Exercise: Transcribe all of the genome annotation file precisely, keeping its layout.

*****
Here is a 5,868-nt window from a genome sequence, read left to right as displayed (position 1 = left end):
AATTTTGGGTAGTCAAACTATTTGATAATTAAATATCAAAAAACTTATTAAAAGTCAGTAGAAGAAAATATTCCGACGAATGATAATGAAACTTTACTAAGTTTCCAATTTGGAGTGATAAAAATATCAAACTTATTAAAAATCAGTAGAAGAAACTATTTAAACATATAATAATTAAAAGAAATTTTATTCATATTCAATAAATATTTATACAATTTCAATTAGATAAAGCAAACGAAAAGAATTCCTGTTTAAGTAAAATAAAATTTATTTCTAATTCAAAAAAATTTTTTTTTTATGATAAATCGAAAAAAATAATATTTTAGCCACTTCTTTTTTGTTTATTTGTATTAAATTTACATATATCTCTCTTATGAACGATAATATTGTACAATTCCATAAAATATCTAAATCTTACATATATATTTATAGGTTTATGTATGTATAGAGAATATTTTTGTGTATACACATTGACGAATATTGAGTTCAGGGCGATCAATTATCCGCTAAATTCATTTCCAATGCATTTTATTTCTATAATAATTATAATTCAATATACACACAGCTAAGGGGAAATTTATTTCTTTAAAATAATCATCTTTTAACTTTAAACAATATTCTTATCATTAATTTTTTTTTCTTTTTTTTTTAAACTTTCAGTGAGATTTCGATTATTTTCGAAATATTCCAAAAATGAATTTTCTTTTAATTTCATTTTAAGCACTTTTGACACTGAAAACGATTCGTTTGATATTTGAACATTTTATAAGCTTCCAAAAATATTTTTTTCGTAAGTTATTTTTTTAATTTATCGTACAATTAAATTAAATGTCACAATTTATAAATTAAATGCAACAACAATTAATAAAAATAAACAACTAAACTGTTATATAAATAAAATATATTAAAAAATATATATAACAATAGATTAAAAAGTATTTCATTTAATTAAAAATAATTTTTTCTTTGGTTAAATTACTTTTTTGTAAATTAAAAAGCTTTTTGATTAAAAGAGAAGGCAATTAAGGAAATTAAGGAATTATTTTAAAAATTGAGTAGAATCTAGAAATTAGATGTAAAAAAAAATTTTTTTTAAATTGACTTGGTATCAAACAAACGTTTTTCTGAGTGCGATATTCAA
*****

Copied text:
Here is a 5,868-nt window from a genome sequence, read left to right as displayed (position 1 = left end):
AATTTTGGGTAGTCAAACTATTTGATAATTAAATATCAAAAAACTTATTAAAAGTCAGTAGAAGAAAATATTCCGACGAATGATAATGAAACTTTACTAAGTTTCCAATTTGGAGTGATAAAAATATCAAACTTATTAAAAATCAGTAGAAGAAACTATTTAAACATATAATAATTAAAAGAAATTTTATTCATATTCAATAAATATTTATACAATTTCAATTAGATAAAGCAAACGAAAAGAATTCCTGTTTAAGTAAAATAAAATTTATTTCTAATTCAAAAAAATTTTTTTTTTATGATAAATCGAAAAAAATAATATTTTAGCCACTTCTTTTTTGTTTATTTGTATTAAATTTACATATATCTCTCTTATGAACGATAATATTGTACAATTCCATAAAATATCTAAATCTTACATATATATTTATAGGTTTATGTATGTATAGAGAATATTTTTGTGTATACACATTGACGAATATTGAGTTCAGGGCGATCAATTATCCGCTAAATTCATTTCCAATGCATTTTATTTCTATAATAATTATAATTCAATATACACACAGCTAAGGGGAAATTTATTTCTTTAAAATAATCATCTTTTAACTTTAAACAATATTCTTATCATTAATTTTTTTTTCTTTTTTTTTTAAACTTTCAGTGAGATTTCGATTATTTTCGAAATATTCCAAAAATGAATTTTCTTTTAATTTCATTTTAAGCACTTTTGACACTGAAAACGATTCGTTTGATATTTGAACATTTTATAAGCTTCCAAAAATATTTTTTTCGTAAGTTATTTTTTTAATTTATCGTACAATTAAATTAAATGTCACAATTTATAAATTAAATGCAACAACAATTAATAAAAATAAACAACTAAACTGTTATATAAATAAAATATATTAAAAAATATATATAACAATAGATTAAAAAGTATTTCATTTAATTAAAAATAATTTTTTCTTTGGTTAAATTACTTTTTTGTAAATTAAAAAGCTTTTTGATTAAAAGAGAAGGCAATTAAGGAAATTAAGGAATTATTTTAAAAATTGAGTAGAATCTAGAAATTAGATGTAAAAAAAAATTTTTTTTAAATTGACTTGGTATCAAACAAACGTTTTTCTGAGTGCGATATTCAA